Author Topic: Understanding the steps  (Read 1687 times)

Student loan stomper

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Understanding the steps
« on: September 20, 2015, 04:35:39 PM »
Hello!
I am trying to work out our next steps after paying off student loans (should be done sometime around January) and after reading the blog and other case studies I wanted to check and see if I understand things correctly.

In the MMM plan there are there 3 basic categories to save for? Retirement when you are old, financial independence when you are young, and health expenses?

If so, here is my question, after we pay off student loans we will have about $2,500 a month to invest, neither of us have 401ks or any kind of company match, should we put this money into a combination of IRAs and open our own independent 401k/403bs or should we max out the IRAs and save separately for a house perhaps in an investment account?  I know you can use money from a Roth as a down payment but is that really advantageous?

Also, I have been maxing out my HSA for the last 5 years and have about 11k there.  Should I continue to max this out or start directing this money elsewhere?

Thanks, I am loving this forum for all the advice!!!!

nereo

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Re: Understanding the steps
« Reply #1 on: September 20, 2015, 05:17:22 PM »

In the MMM plan there are there 3 basic categories to save for? Retirement when you are old, financial independence when you are young, and health expenses?


I'm not really sure how you deduced that there are these three basic categories.  A core focus of MMM's blog and this forum is reaching financial independence (FI).  With FI you can choose to retire early (RE) or continue to work doing what you want on your own terms (sometimes jokingly referred to "Swami"s or 'satisfied-working-advanced-mustachian-indiviudal". Health expenses only marginally factor into either of these - once you have FI (or even a decent amount of savings) you can afford to have just a high-deductable health plan since you will have no problem covering a large deductable.

Quote
If so, here is my question, after we pay off student loans we will have about $2,500 a month to invest, neither of us have 401ks or any kind of company match, should we put this money into a combination of IRAs and open our own independent 401k/403bs or should we max out the IRAs and save separately for a house perhaps in an investment account?  I know you can use money from a Roth as a down payment but is that really advantageous?

All good questions, but it depends slightly on individual situations.  First, definitely fully fund your IRAs every year.  Always.  Utilize whatever tax-deferred accounts that apply to you (e.g. HSAs etc) in most cases... other than that, whether you decide to save for a down-payment for a rental property or put all your money into an low-cost index fund or _____ depends on you and your investment policy statement.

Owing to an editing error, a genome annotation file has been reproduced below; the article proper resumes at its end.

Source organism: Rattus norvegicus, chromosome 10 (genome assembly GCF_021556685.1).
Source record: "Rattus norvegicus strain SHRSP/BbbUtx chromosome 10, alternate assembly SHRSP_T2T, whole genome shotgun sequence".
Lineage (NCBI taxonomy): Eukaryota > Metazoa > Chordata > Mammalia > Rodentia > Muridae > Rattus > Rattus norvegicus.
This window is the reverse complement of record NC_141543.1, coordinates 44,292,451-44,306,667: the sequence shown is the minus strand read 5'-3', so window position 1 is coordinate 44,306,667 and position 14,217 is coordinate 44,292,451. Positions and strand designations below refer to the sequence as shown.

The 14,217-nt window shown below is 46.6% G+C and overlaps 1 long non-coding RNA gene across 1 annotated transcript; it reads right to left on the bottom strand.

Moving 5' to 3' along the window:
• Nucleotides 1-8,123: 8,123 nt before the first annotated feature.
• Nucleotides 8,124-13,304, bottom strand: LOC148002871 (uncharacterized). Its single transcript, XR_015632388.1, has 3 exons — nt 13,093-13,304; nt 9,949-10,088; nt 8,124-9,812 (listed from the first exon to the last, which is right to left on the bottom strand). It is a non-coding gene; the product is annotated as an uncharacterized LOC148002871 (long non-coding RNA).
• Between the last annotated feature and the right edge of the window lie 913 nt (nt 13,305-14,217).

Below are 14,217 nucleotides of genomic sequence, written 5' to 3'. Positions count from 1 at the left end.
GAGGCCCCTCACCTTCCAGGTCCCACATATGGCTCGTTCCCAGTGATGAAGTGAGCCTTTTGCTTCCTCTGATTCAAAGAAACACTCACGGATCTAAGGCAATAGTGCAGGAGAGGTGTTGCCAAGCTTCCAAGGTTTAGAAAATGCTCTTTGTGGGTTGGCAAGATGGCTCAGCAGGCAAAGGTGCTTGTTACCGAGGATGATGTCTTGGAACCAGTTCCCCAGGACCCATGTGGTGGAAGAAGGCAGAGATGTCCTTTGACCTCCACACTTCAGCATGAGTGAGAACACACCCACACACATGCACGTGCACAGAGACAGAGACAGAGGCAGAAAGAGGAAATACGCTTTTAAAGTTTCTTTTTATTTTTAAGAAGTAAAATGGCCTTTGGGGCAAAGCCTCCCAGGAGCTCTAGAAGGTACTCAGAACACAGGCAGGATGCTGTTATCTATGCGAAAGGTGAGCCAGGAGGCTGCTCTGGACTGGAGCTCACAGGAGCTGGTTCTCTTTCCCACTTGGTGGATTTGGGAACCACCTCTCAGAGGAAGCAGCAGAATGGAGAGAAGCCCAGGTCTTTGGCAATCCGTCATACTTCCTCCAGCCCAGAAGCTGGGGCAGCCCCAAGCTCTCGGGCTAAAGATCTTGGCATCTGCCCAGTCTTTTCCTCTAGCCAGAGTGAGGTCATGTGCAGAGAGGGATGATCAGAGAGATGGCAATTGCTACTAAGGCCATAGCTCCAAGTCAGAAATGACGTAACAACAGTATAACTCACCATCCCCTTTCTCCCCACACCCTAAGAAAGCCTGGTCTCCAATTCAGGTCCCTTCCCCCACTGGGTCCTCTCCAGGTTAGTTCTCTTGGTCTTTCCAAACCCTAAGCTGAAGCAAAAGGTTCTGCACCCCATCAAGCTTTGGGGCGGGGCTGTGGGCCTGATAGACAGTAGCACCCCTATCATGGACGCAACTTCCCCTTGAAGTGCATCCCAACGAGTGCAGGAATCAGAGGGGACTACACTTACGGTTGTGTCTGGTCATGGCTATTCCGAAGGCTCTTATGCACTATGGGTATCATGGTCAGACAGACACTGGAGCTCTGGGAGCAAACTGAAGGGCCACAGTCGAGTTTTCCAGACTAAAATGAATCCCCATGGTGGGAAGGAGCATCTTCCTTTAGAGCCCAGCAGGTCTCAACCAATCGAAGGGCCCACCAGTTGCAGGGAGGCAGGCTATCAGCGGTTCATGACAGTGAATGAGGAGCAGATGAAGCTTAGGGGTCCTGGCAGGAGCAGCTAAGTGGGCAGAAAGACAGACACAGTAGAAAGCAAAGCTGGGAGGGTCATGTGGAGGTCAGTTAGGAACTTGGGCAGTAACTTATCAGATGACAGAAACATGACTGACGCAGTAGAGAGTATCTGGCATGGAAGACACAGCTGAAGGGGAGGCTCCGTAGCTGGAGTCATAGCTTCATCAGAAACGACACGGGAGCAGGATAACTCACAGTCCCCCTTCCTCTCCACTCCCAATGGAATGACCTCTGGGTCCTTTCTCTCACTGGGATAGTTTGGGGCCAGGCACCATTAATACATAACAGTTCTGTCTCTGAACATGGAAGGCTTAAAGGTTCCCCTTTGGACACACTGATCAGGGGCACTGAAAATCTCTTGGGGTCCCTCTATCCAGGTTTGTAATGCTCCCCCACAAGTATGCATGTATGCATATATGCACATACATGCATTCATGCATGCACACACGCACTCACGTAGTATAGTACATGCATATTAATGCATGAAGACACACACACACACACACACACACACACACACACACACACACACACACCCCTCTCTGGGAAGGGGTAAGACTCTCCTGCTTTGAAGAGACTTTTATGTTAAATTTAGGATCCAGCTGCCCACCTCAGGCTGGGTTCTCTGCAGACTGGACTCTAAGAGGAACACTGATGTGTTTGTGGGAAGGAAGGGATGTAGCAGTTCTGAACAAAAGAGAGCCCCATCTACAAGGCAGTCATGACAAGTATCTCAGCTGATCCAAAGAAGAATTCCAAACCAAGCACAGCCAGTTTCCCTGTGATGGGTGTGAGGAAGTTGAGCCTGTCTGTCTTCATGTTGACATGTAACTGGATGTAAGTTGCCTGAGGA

cheers!
« Last Edit: September 21, 2015, 08:37:06 AM by nereo »

Indexer

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Re: Understanding the steps
« Reply #2 on: September 20, 2015, 07:41:59 PM »
Step 1:  What are your goals? What you want to save for changes everything. You can have multiple goals, but you will need to split savings between them.

Step 2: How far away is the goal, and how long will it last?  This determines how risky you can be and the account types you can look at.

Step 3: How much risk are you willing to take? I like the following chart for this. I always look at the worst year performance for each portfolio and imagine that happened. How would I feel? Would I be tempted to bail? Would it screw up my goal? For longer term goals you will probably be more aggressive because you have time to recover. For shorter term goals trying to get some return is good, but don't take on so much risk that you could lose it all right when you need the money.

source: https://personal.vanguard.com/us/insights/investingtruths/investing-truth-about-risk

Step 4: Figure out the investments/accounts you want to fill it all in.

Example 1:  1. Retirement. 2. 20 years. 3. 70% stocks/30% bonds. 4. Max out an IRA/401/etc(whatever you have available). Then if you still have money start adding to a taxable account. If you are adding to an IRA and a taxable account research tax efficient investing(aka. put stock index funds in the taxable). Investments: I would personally use Vanguard total market index funds, but do whatever fits your need.  For this you probably want to use the tax deferred instead of the Roth if you plan to retire early.

Example 2: 1. House. 2. 4 years. 3. 30% stocks/ 70% bonds. 4. Add to a taxable account(Roth is an option IF you aren't already maxing out a traditional IRA). Again I prefer low cost index funds.

Student loan stomper

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Re: Understanding the steps
« Reply #3 on: September 21, 2015, 04:55:26 PM »
Thanks I will start looking at those funds.  Our goals are to in the next 18 months to 2 years buy a house and start a family.  We would love to be RE by the time our kids are in middle school (or sooner . and have a little bit of flexibility in exploring different career tracks in the next year or so if possible.

 Both my DH's family and mine have pretty tough medical histories so I know that there is the potential for serious health issues there which is why I made that a category.  The other two just seemed to make since as I was reading what people were saying.

Thanks again for all the advice!